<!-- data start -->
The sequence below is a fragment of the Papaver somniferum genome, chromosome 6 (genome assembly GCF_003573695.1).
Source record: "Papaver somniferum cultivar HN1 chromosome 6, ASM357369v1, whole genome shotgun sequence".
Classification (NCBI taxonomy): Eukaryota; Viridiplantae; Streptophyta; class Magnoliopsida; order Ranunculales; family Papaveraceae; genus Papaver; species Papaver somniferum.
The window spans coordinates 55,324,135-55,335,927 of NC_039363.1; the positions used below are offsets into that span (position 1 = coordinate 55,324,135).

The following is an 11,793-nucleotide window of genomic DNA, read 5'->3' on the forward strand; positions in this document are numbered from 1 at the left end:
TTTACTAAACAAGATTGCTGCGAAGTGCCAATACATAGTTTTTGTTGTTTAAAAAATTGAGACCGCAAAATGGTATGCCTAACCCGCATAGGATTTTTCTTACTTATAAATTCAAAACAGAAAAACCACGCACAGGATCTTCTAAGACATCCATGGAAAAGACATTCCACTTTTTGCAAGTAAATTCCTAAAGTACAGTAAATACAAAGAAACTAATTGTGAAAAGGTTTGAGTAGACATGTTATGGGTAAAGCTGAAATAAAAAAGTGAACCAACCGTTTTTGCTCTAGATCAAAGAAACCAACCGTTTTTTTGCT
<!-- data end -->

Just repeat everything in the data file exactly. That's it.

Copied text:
The sequence below is a fragment of the Papaver somniferum genome, chromosome 6 (genome assembly GCF_003573695.1).
Source record: "Papaver somniferum cultivar HN1 chromosome 6, ASM357369v1, whole genome shotgun sequence".
Classification (NCBI taxonomy): Eukaryota; Viridiplantae; Streptophyta; class Magnoliopsida; order Ranunculales; family Papaveraceae; genus Papaver; species Papaver somniferum.
The window spans coordinates 55,324,135-55,335,927 of NC_039363.1; the positions used below are offsets into that span (position 1 = coordinate 55,324,135).

The following is an 11,793-nucleotide window of genomic DNA, read 5'->3' on the forward strand; positions in this document are numbered from 1 at the left end:
TTTACTAAACAAGATTGCTGCGAAGTGCCAATACATAGTTTTTGTTGTTTAAAAAATTGAGACCGCAAAATGGTATGCCTAACCCGCATAGGATTTTTCTTACTTATAAATTCAAAACAGAAAAACCACGCACAGGATCTTCTAAGACATCCATGGAAAAGACATTCCACTTTTTGCAAGTAAATTCCTAAAGTACAGTAAATACAAAGAAACTAATTGTGAAAAGGTTTGAGTAGACATGTTATGGGTAAAGCTGAAATAAAAAAGTGAACCAACCGTTTTTGCTCTAGATCAAAGAAACCAACCGTTTTTTTGCT